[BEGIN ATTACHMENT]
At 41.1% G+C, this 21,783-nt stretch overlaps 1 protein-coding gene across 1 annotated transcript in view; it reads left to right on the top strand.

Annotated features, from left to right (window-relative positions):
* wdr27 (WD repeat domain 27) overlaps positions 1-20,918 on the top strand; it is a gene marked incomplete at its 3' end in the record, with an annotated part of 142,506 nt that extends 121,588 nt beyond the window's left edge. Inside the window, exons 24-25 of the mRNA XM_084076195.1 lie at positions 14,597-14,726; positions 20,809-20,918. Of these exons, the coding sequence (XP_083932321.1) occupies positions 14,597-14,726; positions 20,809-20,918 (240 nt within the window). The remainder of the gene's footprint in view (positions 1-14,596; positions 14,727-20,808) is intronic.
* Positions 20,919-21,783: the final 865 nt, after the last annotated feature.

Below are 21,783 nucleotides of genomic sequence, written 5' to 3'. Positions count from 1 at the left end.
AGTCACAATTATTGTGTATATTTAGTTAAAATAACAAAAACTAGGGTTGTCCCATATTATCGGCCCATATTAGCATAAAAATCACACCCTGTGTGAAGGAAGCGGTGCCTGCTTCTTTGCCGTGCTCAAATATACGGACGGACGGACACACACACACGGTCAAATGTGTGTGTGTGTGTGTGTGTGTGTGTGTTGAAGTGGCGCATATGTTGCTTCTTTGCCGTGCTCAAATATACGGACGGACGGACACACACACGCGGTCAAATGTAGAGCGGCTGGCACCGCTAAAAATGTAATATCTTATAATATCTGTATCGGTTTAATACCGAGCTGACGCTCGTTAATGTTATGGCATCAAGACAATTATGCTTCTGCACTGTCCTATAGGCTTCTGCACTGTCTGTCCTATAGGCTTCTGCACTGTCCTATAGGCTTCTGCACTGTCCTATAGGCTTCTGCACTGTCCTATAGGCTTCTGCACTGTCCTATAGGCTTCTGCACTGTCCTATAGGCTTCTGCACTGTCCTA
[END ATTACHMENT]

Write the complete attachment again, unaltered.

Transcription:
At 41.1% G+C, this 21,783-nt stretch overlaps 1 protein-coding gene across 1 annotated transcript in view; it reads left to right on the top strand.

Annotated features, from left to right (window-relative positions):
* wdr27 (WD repeat domain 27) overlaps positions 1-20,918 on the top strand; it is a gene marked incomplete at its 3' end in the record, with an annotated part of 142,506 nt that extends 121,588 nt beyond the window's left edge. Inside the window, exons 24-25 of the mRNA XM_084076195.1 lie at positions 14,597-14,726; positions 20,809-20,918. Of these exons, the coding sequence (XP_083932321.1) occupies positions 14,597-14,726; positions 20,809-20,918 (240 nt within the window). The remainder of the gene's footprint in view (positions 1-14,596; positions 14,727-20,808) is intronic.
* Positions 20,919-21,783: the final 865 nt, after the last annotated feature.

Below are 21,783 nucleotides of genomic sequence, written 5' to 3'. Positions count from 1 at the left end.
AGTCACAATTATTGTGTATATTTAGTTAAAATAACAAAAACTAGGGTTGTCCCATATTATCGGCCCATATTAGCATAAAAATCACACCCTGTGTGAAGGAAGCGGTGCCTGCTTCTTTGCCGTGCTCAAATATACGGACGGACGGACACACACACACGGTCAAATGTGTGTGTGTGTGTGTGTGTGTGTGTGTTGAAGTGGCGCATATGTTGCTTCTTTGCCGTGCTCAAATATACGGACGGACGGACACACACACGCGGTCAAATGTAGAGCGGCTGGCACCGCTAAAAATGTAATATCTTATAATATCTGTATCGGTTTAATACCGAGCTGACGCTCGTTAATGTTATGGCATCAAGACAATTATGCTTCTGCACTGTCCTATAGGCTTCTGCACTGTCTGTCCTATAGGCTTCTGCACTGTCCTATAGGCTTCTGCACTGTCCTATAGGCTTCTGCACTGTCCTATAGGCTTCTGCACTGTCCTATAGGCTTCTGCACTGTCCTATAGGCTTCTGCACTGTCCTA